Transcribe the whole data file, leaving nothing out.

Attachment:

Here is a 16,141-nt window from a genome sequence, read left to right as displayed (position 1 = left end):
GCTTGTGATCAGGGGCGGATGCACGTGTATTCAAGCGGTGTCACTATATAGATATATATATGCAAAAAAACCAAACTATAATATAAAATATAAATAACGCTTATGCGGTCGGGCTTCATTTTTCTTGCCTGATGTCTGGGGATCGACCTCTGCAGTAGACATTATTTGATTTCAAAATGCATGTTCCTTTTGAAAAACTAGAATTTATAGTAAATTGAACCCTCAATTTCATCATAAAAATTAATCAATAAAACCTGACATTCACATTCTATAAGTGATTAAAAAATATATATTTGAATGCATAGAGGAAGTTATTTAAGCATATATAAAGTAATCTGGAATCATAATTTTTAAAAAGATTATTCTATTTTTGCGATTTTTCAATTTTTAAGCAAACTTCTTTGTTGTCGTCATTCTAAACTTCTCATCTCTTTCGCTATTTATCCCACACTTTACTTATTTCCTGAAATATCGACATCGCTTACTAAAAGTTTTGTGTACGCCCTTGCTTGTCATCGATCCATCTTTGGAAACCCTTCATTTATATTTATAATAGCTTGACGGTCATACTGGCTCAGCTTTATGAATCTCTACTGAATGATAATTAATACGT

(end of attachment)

Here is a 16,141-nt window from a genome sequence, read left to right as displayed (position 1 = left end):
GCTTGTGATCAGGGGCGGATGCACGTGTATTCAAGCGGTGTCACTATATAGATATATATATGCAAAAAAACCAAACTATAATATAAAATATAAATAACGCTTATGCGGTCGGGCTTCATTTTTCTTGCCTGATGTCTGGGGATCGACCTCTGCAGTAGACATTATTTGATTTCAAAATGCATGTTCCTTTTGAAAAACTAGAATTTATAGTAAATTGAACCCTCAATTTCATCATAAAAATTAATCAATAAAACCTGACATTCACATTCTATAAGTGATTAAAAAATATATATTTGAATGCATAGAGGAAGTTATTTAAGCATATATAAAGTAATCTGGAATCATAATTTTTAAAAAGATTATTCTATTTTTGCGATTTTTCAATTTTTAAGCAAACTTCTTTGTTGTCGTCATTCTAAACTTCTCATCTCTTTCGCTATTTATCCCACACTTTACTTATTTCCTGAAATATCGACATCGCTTACTAAAAGTTTTGTGTACGCCCTTGCTTGTCATCGATCCATCTTTGGAAACCCTTCATTTATATTTATAATAGCTTGACGGTCATACTGGCTCAGCTTTATGAATCTCTACTGAATGATAATTAATACGT